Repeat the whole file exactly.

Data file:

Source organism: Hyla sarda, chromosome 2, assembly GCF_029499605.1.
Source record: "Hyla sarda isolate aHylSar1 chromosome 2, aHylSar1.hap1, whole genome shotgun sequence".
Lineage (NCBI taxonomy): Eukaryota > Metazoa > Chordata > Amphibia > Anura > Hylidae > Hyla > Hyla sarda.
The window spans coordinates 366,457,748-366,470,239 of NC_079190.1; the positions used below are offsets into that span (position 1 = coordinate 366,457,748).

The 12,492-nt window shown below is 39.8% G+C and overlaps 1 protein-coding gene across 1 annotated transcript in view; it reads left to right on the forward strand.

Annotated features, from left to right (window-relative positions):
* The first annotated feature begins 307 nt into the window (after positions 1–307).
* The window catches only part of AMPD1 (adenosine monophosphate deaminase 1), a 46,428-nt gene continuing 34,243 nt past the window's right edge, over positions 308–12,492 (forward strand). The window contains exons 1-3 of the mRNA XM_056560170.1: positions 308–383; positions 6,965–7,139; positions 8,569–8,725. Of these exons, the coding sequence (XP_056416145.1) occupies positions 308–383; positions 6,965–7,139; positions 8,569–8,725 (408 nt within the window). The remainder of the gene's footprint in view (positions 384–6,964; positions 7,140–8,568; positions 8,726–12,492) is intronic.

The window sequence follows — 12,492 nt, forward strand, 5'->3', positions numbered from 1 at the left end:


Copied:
Source organism: Hyla sarda, chromosome 2, assembly GCF_029499605.1.
Source record: "Hyla sarda isolate aHylSar1 chromosome 2, aHylSar1.hap1, whole genome shotgun sequence".
Lineage (NCBI taxonomy): Eukaryota > Metazoa > Chordata > Amphibia > Anura > Hylidae > Hyla > Hyla sarda.
The window spans coordinates 366,457,748-366,470,239 of NC_079190.1; the positions used below are offsets into that span (position 1 = coordinate 366,457,748).

The 12,492-nt window shown below is 39.8% G+C and overlaps 1 protein-coding gene across 1 annotated transcript in view; it reads left to right on the forward strand.

Annotated features, from left to right (window-relative positions):
* The first annotated feature begins 307 nt into the window (after positions 1–307).
* The window catches only part of AMPD1 (adenosine monophosphate deaminase 1), a 46,428-nt gene continuing 34,243 nt past the window's right edge, over positions 308–12,492 (forward strand). The window contains exons 1-3 of the mRNA XM_056560170.1: positions 308–383; positions 6,965–7,139; positions 8,569–8,725. Of these exons, the coding sequence (XP_056416145.1) occupies positions 308–383; positions 6,965–7,139; positions 8,569–8,725 (408 nt within the window). The remainder of the gene's footprint in view (positions 384–6,964; positions 7,140–8,568; positions 8,726–12,492) is intronic.

The window sequence follows — 12,492 nt, forward strand, 5'->3', positions numbered from 1 at the left end: